3 reasons for the rise of L.A.'s Silicon Beach tech scene
From The Orange County Register, Jennifer Wang, April 28, 2014:
Experts say the area is cheaper than Silicon Valley, and the entrepreneurial spirit, in Hollywood’s shadow, is booming.
Snapchat. Tinder. SpaceX. Riot Games, creator of League of Legends.
These companies are part of the reason Southern California’s tech ecosystem is drawing some attention away from Silicon Valley. Much of that attention is concentrated on a stretch from Venice up to Santa Monica known colloquially as Silicon Beach, where Google and Twitter have set down L.A. roots.
“The tech scene seemed to explode during the last three years with the rapid emergence of accelerators, incubators and co-working environments on the West Side,” said Scott MacKinnon, vice president of operations at Technical Connections, an L.A.-based IT staffing firm founded in 1984, long before the Internet took off. “Suddenly you had scores of companies springing up every 90 days, looking for tech talent. Some have made it big, and some are gone, but the entrepreneurial bug had bit.”
Case in point: New York City-based men’s lifestyle magazine Details and online retailer Mr. Porter brought their annual “Digital Mavericks” celebration to 41 Ocean in Santa Monica on April 16.
“When you think of L.A., you think of Hollywood. But we look to introduce our readers to cultural happenings, ideas and people that might not be on their radar, and as we entered into discussion about the growth in the area, it made perfect sense to focus on Silicon Beach,” said Dan Peres, Details’ editor-in-chief.
The Register asked some of the up-and-coming players at the Details event to explain what sets Silicon Beach apart from its better-known namesake to the north.
“If we were to start this company in New York or San Francisco, we never would have made it,” said Rob Salvatore, CEO of Tongal, a video crowdsourcing company that conducts campaigns including Super Bowl ads for brands such as McDonald’s, NASA and Procter & Gamble. “We’d have had to raise so much money to afford to operate, and give up more of the company early on, and you never know how that will play out.”
Earlier this year, technology media site The Information tallied startup costs in different cities around the world. San Francisco topped the list, at nearly $390,000 for a couple of engineers, a designer and leasing 1,000 square feet. Los Angeles’ price tag was closer to $300,000, coming in below Palo Alto, Washington, D.C., and New York.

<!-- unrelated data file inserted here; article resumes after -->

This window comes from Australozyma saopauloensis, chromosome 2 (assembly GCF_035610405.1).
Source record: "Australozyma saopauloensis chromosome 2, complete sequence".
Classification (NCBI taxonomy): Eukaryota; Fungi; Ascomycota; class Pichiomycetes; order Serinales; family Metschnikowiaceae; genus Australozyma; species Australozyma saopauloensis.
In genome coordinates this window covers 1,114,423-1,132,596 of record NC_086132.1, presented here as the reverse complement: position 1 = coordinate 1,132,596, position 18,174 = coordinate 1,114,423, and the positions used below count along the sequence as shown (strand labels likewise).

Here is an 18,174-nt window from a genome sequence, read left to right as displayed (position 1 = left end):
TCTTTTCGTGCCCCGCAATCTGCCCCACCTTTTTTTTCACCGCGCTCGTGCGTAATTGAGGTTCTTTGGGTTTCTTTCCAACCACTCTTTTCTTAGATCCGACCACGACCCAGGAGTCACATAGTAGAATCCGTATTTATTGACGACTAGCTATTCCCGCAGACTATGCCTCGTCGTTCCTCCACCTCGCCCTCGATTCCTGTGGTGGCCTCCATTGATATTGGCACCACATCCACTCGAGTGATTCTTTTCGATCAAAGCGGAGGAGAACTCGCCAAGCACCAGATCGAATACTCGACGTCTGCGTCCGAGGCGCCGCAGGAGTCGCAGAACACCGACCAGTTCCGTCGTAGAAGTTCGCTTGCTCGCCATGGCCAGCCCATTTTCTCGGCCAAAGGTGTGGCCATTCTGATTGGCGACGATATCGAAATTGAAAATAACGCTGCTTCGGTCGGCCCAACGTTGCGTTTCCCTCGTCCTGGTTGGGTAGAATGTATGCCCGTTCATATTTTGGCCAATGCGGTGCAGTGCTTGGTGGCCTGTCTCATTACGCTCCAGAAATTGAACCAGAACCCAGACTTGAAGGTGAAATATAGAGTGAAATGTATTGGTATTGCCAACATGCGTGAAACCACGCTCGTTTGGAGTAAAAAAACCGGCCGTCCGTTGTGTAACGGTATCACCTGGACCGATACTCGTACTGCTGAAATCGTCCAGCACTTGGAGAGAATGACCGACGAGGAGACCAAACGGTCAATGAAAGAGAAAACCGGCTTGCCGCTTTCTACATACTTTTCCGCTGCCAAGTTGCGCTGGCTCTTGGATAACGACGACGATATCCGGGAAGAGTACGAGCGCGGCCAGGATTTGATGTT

Even along the main drag of Silicon Beach, Tongal could be bootstrapped. Rather than the average $102,000 annual lease paid by San Francisco startups, Salvatore and co-founders James DeJulio and Mark Burrell scored a low-rent “handshake agreement” with the landlord for a small office a few blocks from the water. Rents are rising, of course, but there are still deals to be had.
A SURPRISING STARTUP SPIRIT
“Locals might not know much about Silicon Beach because it’s overshadowed by the entertainment industry, but you’ll find that L.A. is a very entrepreneurial city,” said Wilton Risenhoover, chief technology officer of Tuition.io, a student debt-management platform handling more than $1billion in loans. “We have great university programs at UCLA, and I’ve heard there are more entrepreneurs in L.A. than in any other city in the U.S.”
Well, almost. The Kauffman Foundation released its annual report on entrepreneurial activity earlier this month, and this year, L.A. placed second among large metro areas in the share of individuals who start businesses (490 per 100,000 adults), behind San Francisco (570 per 100,000 adults).
Risenhoover, who lived in San Francisco for eight years during the first dot-com boom and was part of the founding team at Craigslist, added that L.A. startups are more content and e-commerce driven – and one could argue, more revenue driven, since the local investment community is wary of long, drawn-out investments.
PEOPLE HERE HAVE LIVES
“People who are here and doing tech are here for a reason, whether it’s family or lifestyle. I’m not in the Bay because I’ve always stayed close to music, and the industry is here,” said digital music pioneer Ian Rogers, CEO of music streaming app Beats Music. (Nine Inch Nails frontman Trent Reznor is the chief creative officer.) “There are so many different kinds of startups in the area,” he added, such as apparel, biotech, gaming, aerospace and entertainment, which reflects the diversity of the region.
And as a lifelong skater, Rogers doesn’t see the point in providing perks to keep employees in the office. After all, the beach calls.
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